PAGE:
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Markets hang on US inflation data

Here are the week’s key events:

US inflation data is the big event of the week with both the consumer and producer price inflation indices due up. Both measures were higher than expected in January and could further show that the easy bit of the disinflation process has come to an end, making it harder for the Federal Reserve to rush into cutting rates. Meanwhile we look to US retail sales figures for more detail on the state of consumers.  

Remember the US switches to Daylight Savings Time, which is some three weeks before Europe follows suit, affecting your usual market opening hours in many cases. 

Monday: 

The week gets underway with some Chinese inflation data to kick us off. China’s CPI and PPI inflation reports are due Saturday and will inform the start of the Asian session along with some final Japanese GDP figures. China has been in outright deflation for some time with consumer prices falling at their fastest pace in 15 years; CPI declined 0.8% year-on-year, the fourth straight monthly decline. Meanwhile the focus on Japan is really on what the economic signals tell us about what the Bank of Japan will do next – the current thinking is that it will end negative rates in April, but this could be harder should the economic outlook deteriorate further. 

Tuesday:  

US consumer prices rose by more than expected in January, helping to push out expectations for when the Fed may start to cut rates. There is a sense that the easy bit of grinding down inflation is over and what remains is stickier. Inflation in the US slid to 3.1% on a yearly basis in January from 3.4% in December, though this was above the market expectation of 2.9%. Core CPI rose at 3.9%, unchanged from December and above the 3.7% forecast. Elsewhere keep your eyes on UK employment data and a 10yr Treasury auction in the US.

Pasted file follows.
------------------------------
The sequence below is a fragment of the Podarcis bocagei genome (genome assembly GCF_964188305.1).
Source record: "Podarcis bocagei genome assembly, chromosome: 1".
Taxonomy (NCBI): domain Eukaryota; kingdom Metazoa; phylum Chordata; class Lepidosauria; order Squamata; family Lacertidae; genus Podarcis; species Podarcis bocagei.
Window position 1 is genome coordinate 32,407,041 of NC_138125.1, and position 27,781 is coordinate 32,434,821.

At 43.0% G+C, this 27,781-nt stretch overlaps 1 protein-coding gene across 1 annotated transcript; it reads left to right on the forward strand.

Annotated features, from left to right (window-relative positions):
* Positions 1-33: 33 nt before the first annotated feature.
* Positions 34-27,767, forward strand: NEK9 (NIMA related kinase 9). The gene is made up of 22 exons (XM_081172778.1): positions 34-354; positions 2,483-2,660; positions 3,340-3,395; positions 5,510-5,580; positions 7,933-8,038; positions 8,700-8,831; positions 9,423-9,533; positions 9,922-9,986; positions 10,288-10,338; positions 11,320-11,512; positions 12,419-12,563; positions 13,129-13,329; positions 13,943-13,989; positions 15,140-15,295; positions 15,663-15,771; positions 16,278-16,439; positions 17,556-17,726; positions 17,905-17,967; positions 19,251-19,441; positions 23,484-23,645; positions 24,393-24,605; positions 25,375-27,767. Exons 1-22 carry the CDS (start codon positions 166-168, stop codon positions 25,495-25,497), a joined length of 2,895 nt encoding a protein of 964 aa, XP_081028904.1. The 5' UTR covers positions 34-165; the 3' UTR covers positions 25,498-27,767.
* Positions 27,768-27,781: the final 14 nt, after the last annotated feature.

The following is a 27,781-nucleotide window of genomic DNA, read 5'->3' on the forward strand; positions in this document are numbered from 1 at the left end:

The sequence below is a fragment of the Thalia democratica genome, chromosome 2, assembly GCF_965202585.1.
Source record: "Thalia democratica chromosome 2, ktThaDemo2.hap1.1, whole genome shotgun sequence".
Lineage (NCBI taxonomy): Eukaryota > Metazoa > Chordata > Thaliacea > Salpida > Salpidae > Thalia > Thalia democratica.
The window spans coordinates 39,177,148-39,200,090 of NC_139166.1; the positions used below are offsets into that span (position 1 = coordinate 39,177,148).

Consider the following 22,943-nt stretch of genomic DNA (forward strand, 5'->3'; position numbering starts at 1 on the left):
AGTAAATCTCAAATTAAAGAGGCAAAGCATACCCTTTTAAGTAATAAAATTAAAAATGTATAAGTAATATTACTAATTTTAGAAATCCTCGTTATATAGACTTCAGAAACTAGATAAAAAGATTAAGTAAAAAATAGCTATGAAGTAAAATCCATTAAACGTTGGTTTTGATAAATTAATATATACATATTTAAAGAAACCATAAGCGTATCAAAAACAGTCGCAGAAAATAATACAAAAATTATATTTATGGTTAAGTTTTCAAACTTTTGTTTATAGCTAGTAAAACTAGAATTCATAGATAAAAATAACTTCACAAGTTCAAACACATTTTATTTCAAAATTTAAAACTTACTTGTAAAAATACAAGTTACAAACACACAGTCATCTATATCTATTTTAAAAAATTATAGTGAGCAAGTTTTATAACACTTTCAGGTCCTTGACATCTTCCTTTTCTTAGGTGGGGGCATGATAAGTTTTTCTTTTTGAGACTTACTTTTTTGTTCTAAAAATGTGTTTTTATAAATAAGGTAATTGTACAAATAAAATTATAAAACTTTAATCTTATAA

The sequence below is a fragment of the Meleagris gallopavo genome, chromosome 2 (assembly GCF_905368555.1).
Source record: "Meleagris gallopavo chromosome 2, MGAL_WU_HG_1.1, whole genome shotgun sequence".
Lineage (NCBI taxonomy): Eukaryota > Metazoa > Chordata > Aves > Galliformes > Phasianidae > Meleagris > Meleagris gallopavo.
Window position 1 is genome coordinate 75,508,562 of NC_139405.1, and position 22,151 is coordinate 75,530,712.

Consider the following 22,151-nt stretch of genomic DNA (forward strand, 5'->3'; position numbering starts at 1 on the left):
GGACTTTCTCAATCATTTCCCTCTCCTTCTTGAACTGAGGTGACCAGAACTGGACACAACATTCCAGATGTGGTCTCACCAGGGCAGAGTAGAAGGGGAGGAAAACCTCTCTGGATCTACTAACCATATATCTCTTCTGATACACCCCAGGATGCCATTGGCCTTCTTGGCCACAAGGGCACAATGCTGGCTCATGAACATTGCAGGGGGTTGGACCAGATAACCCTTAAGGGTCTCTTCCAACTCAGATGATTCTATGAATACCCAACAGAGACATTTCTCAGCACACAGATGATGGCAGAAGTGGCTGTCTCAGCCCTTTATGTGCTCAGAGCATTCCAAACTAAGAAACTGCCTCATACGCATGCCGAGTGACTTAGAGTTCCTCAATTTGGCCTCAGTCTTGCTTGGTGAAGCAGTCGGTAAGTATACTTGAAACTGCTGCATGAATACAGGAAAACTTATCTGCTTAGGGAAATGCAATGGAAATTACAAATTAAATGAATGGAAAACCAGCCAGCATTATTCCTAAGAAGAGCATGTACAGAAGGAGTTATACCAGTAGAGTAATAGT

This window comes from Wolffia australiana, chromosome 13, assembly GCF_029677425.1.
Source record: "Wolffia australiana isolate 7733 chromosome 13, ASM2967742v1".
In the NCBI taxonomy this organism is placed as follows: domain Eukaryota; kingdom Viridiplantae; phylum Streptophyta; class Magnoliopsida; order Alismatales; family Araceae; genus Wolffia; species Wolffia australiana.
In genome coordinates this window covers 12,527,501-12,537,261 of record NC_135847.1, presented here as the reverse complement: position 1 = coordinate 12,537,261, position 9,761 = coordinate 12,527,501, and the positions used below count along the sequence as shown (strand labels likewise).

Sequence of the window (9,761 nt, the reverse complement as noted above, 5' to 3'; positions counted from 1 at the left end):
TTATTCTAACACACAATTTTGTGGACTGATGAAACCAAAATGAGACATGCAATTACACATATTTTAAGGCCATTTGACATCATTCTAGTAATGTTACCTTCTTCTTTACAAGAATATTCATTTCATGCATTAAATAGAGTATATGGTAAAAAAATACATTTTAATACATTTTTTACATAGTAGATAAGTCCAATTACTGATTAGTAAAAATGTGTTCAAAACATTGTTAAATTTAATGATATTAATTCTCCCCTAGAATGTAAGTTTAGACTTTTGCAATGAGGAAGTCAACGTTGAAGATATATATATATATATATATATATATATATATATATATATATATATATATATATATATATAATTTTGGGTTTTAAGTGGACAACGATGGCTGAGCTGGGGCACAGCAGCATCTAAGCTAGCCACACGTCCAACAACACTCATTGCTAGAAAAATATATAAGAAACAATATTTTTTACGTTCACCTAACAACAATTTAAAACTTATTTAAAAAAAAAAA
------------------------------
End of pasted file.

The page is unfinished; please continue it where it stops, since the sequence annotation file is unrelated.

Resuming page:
Wednesday:  

UK growth figures are in focus. GDP growth has been lacklustre in Britain of late and the previous week’s Budget highlighted the long-term forces dragging on the economy. Short-term, better growth figures may help sterling by pushing back expectations for when the Bank of England will commence its rate cutting cycle. European industrial production and US weekly crude oil inventories are among the other data releases of note. 

Thursday:  

US inflation again in focus; though this time it’s the producer price index. PPI was, like the CPI, stronger than expected in January, hitting a five-month high with the costs of services such as hospital outpatient care and portfolio management among the drivers. PPI rose 0.3% in January and was up 0.9% year-on-year. Meanwhile, February retail sales data is due up as well. January’s retail report was weaker than expected, declining 0.8% on the month. As ever check the weekly US unemployment claims report. 

Friday: 

The week rounds out with some French CPI inflation data, the UK consumer inflation expectations survey and a slew of US economic releases. Of note is the Empire State manufacturing index, US industrial production and capacity utilisation figures and the University of Michigan consumer sentiment and inflation expectations surveys. The Fed and markets will watch the inflation survey with interest – last time year-ahead inflation inched up from 2.9 in January to 3.0% in February. Last week we noted that the NY Fed's measure of inflation persistence - the multivariate core trend - rose to 3% in January from an upwardly revised 2.6% in December, the highest in nine months. 

 


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Past performance is not indicative of any future results. This information is provided for informative purposes only and should not be construed to be investment advice.

 

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